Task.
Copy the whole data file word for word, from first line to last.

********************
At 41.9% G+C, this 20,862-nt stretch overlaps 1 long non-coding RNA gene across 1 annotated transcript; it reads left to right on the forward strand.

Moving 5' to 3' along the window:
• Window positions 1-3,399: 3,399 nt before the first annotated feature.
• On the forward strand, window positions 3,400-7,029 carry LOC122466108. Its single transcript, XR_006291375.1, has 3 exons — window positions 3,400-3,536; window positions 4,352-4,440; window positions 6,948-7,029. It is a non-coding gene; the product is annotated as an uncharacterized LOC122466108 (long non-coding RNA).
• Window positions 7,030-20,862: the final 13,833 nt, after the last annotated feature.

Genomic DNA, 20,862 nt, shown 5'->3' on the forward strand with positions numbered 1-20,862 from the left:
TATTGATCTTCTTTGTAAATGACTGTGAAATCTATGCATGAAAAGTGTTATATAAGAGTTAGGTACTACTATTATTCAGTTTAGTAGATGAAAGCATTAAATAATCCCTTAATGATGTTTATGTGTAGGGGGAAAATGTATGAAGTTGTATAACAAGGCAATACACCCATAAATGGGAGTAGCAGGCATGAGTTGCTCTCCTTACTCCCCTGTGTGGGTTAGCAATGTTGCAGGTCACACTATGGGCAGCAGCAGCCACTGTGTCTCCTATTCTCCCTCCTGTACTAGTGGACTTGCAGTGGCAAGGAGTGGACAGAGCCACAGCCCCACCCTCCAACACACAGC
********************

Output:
At 41.9% G+C, this 20,862-nt stretch overlaps 1 long non-coding RNA gene across 1 annotated transcript; it reads left to right on the forward strand.

Moving 5' to 3' along the window:
• Window positions 1-3,399: 3,399 nt before the first annotated feature.
• On the forward strand, window positions 3,400-7,029 carry LOC122466108. Its single transcript, XR_006291375.1, has 3 exons — window positions 3,400-3,536; window positions 4,352-4,440; window positions 6,948-7,029. It is a non-coding gene; the product is annotated as an uncharacterized LOC122466108 (long non-coding RNA).
• Window positions 7,030-20,862: the final 13,833 nt, after the last annotated feature.

Genomic DNA, 20,862 nt, shown 5'->3' on the forward strand with positions numbered 1-20,862 from the left:
TATTGATCTTCTTTGTAAATGACTGTGAAATCTATGCATGAAAAGTGTTATATAAGAGTTAGGTACTACTATTATTCAGTTTAGTAGATGAAAGCATTAAATAATCCCTTAATGATGTTTATGTGTAGGGGGAAAATGTATGAAGTTGTATAACAAGGCAATACACCCATAAATGGGAGTAGCAGGCATGAGTTGCTCTCCTTACTCCCCTGTGTGGGTTAGCAATGTTGCAGGTCACACTATGGGCAGCAGCAGCCACTGTGTCTCCTATTCTCCCTCCTGTACTAGTGGACTTGCAGTGGCAAGGAGTGGACAGAGCCACAGCCCCACCCTCCAACACACAGC